That is, however, until Power started to use her music as a means of telling a more personal story. She began to sing about mental health, and how she continues to cope with it, and how it is something that a large number of people struggle with these days.

“That’s when I found out that so many other people were feeling the same way as me,” she said. “They felt isolated for years. The whole world became isolated, but there are so many people out there who have felt that way for far longer, myself included. It can be consuming.”

So, Power’s return to music has blossomed into something new; a way of overcoming her own struggles, and providing people with similar challenges a sense of hope and understanding.

That, to her, is what music is all about.

“There’s comfort in lyrics like these, in sharing stories of resilience,” Power said. “When I share a song, I always seem to have a little preamble or words to share after. People say those things are just as important as the song itself – sharing bits of your day, sharing your own foolishness and even your own pain. That’s not something people often get a chance to do, and it can be very healing; even more so when those are shared pains and shared experiences.”

To Power, music has never been about making a name for herself, but rather about the message behind the tunes. Still, she said, being recognized on a provincial platform such as Music NL has been an overwhelmingly positive experience and can only mean great things for the future.

She admitted the thought of obtaining accolades or awards hinders her writing process, and so she generally tries to avoid putting too much thought into things of that nature and prefers to just enjoy the process of writing and playing music.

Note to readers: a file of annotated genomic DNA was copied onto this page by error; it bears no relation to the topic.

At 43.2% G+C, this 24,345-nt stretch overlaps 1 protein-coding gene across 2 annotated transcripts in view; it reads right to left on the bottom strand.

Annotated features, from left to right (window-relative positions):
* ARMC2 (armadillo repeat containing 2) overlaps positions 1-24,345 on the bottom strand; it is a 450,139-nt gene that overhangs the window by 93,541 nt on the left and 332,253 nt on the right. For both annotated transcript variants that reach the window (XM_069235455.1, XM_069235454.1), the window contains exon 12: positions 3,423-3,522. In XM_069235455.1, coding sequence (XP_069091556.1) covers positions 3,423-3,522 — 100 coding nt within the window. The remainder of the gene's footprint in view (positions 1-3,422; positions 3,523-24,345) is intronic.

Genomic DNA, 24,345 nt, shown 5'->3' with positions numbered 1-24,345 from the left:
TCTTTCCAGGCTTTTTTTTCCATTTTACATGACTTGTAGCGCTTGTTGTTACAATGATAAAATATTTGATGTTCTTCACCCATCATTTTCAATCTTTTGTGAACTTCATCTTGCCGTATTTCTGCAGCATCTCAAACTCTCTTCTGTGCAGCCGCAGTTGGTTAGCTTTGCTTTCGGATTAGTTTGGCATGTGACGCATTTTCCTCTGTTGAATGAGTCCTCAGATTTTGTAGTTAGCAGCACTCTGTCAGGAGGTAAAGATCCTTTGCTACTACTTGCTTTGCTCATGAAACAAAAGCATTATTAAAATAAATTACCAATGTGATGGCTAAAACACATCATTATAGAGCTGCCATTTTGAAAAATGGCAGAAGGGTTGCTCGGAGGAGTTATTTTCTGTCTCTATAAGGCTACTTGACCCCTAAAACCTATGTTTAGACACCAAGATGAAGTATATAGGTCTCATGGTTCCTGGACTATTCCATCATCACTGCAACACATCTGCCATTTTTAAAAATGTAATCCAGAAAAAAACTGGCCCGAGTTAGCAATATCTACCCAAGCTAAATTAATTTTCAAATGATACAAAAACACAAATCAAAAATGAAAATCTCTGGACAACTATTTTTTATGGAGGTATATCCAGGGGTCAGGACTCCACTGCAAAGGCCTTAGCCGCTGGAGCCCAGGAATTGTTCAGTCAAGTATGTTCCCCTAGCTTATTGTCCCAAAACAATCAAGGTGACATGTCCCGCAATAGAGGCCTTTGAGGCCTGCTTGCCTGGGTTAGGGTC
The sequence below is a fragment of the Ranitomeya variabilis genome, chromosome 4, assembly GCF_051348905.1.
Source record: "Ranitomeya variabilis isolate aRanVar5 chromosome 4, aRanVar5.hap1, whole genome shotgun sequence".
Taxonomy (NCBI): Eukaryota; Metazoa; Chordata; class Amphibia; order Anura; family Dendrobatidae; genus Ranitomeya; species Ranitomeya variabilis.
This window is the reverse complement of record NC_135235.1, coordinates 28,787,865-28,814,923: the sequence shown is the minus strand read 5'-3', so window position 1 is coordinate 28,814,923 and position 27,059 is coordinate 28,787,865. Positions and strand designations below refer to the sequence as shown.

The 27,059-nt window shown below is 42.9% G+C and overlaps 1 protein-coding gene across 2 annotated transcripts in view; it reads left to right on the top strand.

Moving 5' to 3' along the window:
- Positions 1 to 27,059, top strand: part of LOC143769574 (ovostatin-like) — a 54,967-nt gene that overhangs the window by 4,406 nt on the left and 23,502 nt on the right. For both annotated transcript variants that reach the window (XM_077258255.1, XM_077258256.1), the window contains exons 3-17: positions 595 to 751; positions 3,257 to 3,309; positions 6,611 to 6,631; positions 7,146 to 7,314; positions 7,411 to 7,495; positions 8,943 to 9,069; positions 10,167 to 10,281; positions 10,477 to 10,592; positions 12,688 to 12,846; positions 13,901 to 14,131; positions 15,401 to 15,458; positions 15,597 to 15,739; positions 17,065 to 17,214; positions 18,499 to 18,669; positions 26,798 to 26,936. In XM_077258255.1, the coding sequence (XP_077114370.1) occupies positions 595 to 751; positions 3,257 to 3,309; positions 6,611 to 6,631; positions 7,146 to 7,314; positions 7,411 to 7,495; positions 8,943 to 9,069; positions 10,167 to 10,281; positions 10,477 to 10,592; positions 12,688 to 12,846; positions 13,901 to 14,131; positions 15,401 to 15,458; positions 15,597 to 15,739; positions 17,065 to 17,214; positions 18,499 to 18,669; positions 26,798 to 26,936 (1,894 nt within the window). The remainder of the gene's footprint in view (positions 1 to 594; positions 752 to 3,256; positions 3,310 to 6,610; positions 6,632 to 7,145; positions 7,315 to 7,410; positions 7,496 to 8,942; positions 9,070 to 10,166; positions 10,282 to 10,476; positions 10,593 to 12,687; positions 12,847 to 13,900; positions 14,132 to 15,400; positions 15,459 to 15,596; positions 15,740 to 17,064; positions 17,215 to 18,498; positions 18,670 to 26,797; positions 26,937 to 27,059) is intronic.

“By the same token, when you do get recognized, it really is a wonderful feeling,” Power said. “I feel like it validates the people who listen to you. They feel good and want you to be recognized, but for me it’s not something I can push in my life. That would require too much energy that I don’t often have as a single mom. But, it is still a wonderful thing to be recognized for it. If more people hear about my music, then hopefully more people will feel less alone, and that’s all the better.”

Music NL Week will be held between February 1st and 7th, with the finalists for each award being announced and celebrated. In Power’s category, only one other artist is listed: Kathy Stock.

“Mental health has become an everyday conversation,” Power said of the connection she has begun to feel with others through sharing her music with the world. “I’ve received a lot of support, and I’m truly grateful to everyone who has been so kind and understanding to me since I started sharing my story. I just hope that my music helps anyone who is feeling isolated from the world like I was for over 20-years. I hope they know that there is a healing process, and we just have to believe in ourselves, give ourselves time in our self-discovery. We always feel like we need to contribute, but really, we are contributing when we take care of ourselves.”